Here's the other thing about this episode: Sara Ramirez is an insanely awesome singer. Tony-award-winner, all that. She got her job on this show because of that Tony-award-winning performance. And she's been an invaluable part of the show. But -- and this could just be me -- this show has rarely done right by Callie, sticking her in stupid storyline after stupid storyline, cutting off her relationships at the knees, half-assing her lesbian transition by keeping her glued to Mark Sloan's penis at all times. This is a beyond-talented woman who's so rarely been allowed to show the entire breadth of that talent. If this episode is the show's way of making all this up to Sara Ramirez, I am totally fine with that.
After the title card, it's Meredith's job to find Sloan and tell him about Callie's accident -- though he's so much his usual self, boasting like crazy after a surgery, that it takes her a minute to get a word in. Cut to Sloan and Meredith running out to the ambulance bay where the rest of the cast is waiting for Callie to arrive. He gets into a big argument with the Chief about whether he's going to take part in whatever they're going to need to do to save Callie; Mark's belligerent about it, but Chief makes him see reason, begrudgingly. The ambulance arrives, and Arizona is blasting out medical jargon from the second the doors open. Hunt -- who appears to be taking the lead position here -- tries to tell Callie that everything is going to be okay, but all Callie can do is mutter something about "music." She sees herself across the bay, where our first performance is about to begin.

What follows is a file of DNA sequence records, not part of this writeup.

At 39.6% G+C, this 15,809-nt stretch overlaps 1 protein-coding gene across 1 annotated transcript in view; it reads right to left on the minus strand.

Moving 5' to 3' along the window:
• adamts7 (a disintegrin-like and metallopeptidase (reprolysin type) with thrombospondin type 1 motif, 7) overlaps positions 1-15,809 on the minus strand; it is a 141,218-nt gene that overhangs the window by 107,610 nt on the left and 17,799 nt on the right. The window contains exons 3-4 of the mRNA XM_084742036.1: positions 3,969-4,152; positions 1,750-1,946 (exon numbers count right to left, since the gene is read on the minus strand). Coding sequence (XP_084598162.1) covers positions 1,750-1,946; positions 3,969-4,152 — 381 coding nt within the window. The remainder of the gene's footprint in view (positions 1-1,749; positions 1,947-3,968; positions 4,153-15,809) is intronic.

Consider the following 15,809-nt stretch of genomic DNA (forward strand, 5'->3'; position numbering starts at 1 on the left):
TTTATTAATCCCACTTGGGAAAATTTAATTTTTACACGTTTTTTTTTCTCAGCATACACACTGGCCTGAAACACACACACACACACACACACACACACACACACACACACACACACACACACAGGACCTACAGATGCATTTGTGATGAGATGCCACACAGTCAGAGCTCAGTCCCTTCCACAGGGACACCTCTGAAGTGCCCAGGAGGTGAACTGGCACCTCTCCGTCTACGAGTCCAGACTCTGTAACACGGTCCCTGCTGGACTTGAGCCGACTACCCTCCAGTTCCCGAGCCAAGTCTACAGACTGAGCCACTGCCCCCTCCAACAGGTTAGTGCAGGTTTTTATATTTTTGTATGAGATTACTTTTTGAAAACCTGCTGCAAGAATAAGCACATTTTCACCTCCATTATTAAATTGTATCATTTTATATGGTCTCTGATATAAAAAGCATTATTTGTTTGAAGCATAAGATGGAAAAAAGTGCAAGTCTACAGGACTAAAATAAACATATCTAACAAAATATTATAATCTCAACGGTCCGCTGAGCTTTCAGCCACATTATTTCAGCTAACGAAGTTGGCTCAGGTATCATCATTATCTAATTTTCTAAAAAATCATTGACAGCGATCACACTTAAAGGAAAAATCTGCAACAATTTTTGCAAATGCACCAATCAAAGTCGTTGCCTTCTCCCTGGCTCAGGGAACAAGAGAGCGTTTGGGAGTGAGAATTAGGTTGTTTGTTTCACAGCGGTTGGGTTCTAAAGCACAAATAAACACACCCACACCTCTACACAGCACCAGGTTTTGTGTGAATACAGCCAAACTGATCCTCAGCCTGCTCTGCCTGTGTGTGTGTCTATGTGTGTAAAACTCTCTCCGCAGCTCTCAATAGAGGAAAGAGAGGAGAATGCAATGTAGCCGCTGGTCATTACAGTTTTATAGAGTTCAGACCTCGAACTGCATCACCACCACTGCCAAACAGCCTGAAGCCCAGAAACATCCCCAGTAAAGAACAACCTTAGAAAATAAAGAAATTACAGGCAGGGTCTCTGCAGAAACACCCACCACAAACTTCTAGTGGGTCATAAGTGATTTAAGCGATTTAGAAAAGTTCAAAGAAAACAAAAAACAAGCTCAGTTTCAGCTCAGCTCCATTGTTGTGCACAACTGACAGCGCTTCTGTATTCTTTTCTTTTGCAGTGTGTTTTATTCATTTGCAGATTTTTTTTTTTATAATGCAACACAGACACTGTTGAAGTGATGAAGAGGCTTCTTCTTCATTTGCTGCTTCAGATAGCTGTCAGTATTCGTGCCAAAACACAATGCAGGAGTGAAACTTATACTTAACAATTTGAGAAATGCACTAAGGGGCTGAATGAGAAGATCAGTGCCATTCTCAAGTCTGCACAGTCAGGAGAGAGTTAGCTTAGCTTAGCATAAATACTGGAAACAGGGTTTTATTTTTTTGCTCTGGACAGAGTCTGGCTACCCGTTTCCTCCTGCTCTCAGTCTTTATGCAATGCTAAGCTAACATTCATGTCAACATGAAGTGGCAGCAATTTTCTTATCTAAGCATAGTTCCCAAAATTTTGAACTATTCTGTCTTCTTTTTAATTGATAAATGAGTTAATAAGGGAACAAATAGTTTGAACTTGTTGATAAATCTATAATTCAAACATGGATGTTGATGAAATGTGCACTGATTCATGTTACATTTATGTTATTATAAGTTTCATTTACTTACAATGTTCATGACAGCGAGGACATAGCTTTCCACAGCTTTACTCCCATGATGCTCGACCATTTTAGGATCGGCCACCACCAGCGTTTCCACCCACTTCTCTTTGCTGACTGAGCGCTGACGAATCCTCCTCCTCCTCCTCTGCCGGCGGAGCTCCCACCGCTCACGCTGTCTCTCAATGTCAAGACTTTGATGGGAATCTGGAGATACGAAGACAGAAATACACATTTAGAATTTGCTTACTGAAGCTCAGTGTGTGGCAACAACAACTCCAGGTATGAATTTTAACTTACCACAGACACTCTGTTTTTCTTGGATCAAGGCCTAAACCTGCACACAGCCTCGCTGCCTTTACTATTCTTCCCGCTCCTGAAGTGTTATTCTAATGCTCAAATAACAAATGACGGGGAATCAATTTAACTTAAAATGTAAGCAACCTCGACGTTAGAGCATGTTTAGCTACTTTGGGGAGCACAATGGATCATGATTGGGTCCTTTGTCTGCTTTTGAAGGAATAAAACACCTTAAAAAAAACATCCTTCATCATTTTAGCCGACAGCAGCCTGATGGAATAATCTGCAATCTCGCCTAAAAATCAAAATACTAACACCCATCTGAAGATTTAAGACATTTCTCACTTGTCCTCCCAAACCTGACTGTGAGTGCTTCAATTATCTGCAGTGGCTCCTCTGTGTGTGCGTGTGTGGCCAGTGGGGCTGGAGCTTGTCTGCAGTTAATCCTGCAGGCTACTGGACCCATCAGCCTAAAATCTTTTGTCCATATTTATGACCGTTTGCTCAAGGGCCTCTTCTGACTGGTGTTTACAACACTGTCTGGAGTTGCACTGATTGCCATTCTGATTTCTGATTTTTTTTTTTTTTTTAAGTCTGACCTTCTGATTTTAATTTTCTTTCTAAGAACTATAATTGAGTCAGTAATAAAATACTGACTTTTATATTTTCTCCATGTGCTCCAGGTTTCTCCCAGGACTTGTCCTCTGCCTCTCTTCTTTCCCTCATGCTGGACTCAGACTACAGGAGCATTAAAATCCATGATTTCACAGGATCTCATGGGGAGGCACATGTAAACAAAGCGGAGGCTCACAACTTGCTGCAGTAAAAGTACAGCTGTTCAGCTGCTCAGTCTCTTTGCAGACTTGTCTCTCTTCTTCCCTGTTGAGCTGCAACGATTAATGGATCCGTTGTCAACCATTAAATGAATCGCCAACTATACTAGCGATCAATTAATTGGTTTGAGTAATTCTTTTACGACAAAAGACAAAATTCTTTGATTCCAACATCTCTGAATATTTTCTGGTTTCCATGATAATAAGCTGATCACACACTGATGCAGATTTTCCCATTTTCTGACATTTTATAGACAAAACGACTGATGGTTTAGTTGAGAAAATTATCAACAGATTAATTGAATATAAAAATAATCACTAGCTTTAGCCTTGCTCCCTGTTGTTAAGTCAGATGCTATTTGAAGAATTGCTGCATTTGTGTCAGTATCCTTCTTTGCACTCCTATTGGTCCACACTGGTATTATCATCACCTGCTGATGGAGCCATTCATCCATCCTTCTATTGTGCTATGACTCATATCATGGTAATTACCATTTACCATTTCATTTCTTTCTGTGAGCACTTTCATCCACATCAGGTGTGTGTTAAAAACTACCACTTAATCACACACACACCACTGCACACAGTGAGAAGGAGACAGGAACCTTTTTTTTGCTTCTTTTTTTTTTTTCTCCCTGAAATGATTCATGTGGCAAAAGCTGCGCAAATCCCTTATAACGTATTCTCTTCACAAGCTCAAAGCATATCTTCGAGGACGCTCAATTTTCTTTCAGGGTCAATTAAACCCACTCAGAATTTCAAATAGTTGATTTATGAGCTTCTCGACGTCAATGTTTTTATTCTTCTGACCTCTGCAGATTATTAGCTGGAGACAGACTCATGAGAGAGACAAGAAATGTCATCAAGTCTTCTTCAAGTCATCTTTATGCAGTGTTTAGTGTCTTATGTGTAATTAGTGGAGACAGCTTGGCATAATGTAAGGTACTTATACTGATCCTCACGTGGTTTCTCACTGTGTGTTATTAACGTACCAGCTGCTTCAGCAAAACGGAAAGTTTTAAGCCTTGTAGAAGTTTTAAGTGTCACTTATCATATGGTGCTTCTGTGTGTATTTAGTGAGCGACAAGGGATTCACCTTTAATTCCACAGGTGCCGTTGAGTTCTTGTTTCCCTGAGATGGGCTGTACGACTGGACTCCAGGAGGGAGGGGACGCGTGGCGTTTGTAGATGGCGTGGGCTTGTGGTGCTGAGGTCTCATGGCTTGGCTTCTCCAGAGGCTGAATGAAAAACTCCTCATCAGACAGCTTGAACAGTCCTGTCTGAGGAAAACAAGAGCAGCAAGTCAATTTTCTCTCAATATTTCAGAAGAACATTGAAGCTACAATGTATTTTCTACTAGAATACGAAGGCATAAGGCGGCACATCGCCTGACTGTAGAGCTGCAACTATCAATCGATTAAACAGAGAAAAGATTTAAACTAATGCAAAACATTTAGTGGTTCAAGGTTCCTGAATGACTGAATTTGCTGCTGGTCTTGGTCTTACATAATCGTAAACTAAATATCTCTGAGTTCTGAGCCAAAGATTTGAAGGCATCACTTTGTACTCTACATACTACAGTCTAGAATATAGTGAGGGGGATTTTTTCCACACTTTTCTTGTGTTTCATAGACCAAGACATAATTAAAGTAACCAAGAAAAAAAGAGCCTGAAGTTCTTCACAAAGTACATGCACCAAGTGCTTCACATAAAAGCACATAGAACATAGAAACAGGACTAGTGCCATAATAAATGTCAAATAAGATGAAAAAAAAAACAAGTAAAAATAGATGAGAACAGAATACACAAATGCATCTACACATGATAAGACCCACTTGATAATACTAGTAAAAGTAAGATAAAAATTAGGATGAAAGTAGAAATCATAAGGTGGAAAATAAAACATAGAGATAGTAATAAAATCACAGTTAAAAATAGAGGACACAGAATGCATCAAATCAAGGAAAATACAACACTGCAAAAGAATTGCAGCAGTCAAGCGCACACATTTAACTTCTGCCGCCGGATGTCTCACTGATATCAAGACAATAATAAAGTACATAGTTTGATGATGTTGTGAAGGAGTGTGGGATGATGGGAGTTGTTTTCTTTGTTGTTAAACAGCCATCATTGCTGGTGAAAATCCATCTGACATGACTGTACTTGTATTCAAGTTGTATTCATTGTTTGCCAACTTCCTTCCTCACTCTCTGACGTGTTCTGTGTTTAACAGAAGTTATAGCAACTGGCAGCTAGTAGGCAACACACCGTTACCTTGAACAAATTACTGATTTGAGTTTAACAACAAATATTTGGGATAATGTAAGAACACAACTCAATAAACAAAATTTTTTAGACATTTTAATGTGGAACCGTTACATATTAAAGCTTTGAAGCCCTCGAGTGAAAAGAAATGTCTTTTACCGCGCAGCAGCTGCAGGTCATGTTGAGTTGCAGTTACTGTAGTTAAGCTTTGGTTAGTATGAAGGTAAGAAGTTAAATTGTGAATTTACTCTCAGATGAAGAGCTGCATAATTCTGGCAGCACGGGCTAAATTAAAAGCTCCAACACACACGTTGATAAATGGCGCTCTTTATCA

Song: "Chasing Cars"
Original Artist: Snow Patrol
Performed by: Callie, Owen, Bailey
Most Portentous Lyric: "If I lay here ... if I just lay here..."
Here's something to know about me: I don't hate the genre of Grey's Anatomy music. Not all of it, anyway, and not in a kneejerk way. I had to take "Chasing Cars" out of my iPod shuffle rotation because I'd heard it too many damn places, but hearing it back now, after a few years of exile? It's pretty for my ears. And I will say, despite the obnoxiousness of this episode's self-congratulatory credit-taking for having used these songs in the past, it does give things an eerie, ethereal air -- like these songs have been swirling around Seattle Grace for years, unheard by anyone who isn't out-of-bodying it at the moment -- that's pretty effective.